During a U.S. House Armed Services Committee hearing last Tuesday, Acting Secretary of Defense Patrick Shanahan told lawmakers the long-awaited Niger ambush report will go through yet another review. The report concerns the botched Niger operation that took place in October 2017 and cost the lives of four Americans.
Justifying his decision, Shanahan said his predecessor, Gen. James Mattis, “convened a review and that recommendation was brought to me. I did not find that sufficient. So, I convened my own review so I can ensure from top to bottom as the appropriate accountability.”
General Mattis reopened the case in December. He exonerated the junior leadership and went after more senior officers at the battalion, regiment, and theater command levels. It is hard to believe, thus, that General Mattis’ review wasn’t aiming at proper accountability in the senior leadership. This new review, therefore, seems to be an attempt to gain time either to allow senior officers to quietly retire or to bury the facts altogether.
“It seems to me that we’re going to place blame on junior officers, and we’re letting colonels and general officers just get off the hook,” said Representative Ruben Gallego, a Democrat from Arizona and a Marine Corps veteran, according to Stars and Stripes. “These families and the American public deserve to know exactly what happened. And the junior officers that are being reprimanded right now should know that there’s gonna be equal reprimands, especially for general officers, should they have done anything wrong.”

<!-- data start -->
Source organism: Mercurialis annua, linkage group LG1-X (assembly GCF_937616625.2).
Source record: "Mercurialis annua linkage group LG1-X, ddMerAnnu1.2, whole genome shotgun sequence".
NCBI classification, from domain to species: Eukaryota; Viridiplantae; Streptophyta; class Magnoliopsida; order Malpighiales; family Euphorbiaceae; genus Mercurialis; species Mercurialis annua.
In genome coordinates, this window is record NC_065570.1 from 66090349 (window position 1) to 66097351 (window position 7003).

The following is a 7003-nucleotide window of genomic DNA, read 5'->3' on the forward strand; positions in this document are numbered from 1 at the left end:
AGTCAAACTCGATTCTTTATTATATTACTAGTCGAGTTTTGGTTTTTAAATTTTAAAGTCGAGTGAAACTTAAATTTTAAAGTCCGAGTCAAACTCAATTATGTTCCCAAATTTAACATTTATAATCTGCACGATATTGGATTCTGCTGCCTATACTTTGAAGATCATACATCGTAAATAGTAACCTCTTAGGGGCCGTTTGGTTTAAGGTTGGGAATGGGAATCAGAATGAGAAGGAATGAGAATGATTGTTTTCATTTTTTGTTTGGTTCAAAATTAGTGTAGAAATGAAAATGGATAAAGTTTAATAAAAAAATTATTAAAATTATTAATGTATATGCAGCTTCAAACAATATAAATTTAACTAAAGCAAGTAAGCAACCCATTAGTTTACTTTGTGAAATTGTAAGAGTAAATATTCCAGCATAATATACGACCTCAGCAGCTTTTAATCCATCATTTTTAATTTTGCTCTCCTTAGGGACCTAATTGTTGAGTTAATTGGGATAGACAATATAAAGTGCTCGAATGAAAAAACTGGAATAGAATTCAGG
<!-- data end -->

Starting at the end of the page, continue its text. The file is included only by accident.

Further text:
“That’s the reason. The fundamental reason that I’ve done this is, for every person between boots on the ground to the most senior position, I want a direct accounting,” said Shanahan in response to Rep. Gallego’s question.
The acting secretary of defense did not provide a timeline for the new review. He emphasized, however, that it will be briefer than what is considered normal.
Initially, the U.S. Africa Command was quick to blame the botched operation on Capt. Michael Perozeni, the team leader of the Special Forces Operational Detachment Alpha (ODA) 3212. The after-action review condemned Captain Perozeni for providing insufficient training to their Nigerian partners and for not conducting enough battle drills before operations. The report also accused the Green Beret officer of providing a false mission plan to his chain of command. Instead of declaring they would be conducting Direct Action missions, he stated that he would be just meeting up with local elders to garner information about the jihadists.
ODAs are composed of 12 operators. They can operate independently behind enemy lines with little to no outside support. They work through, with, and by a local partner force, such as the Nigerians. The ODA that was ambushed in Niger was advising and training a Nigerian counterterrorism unit.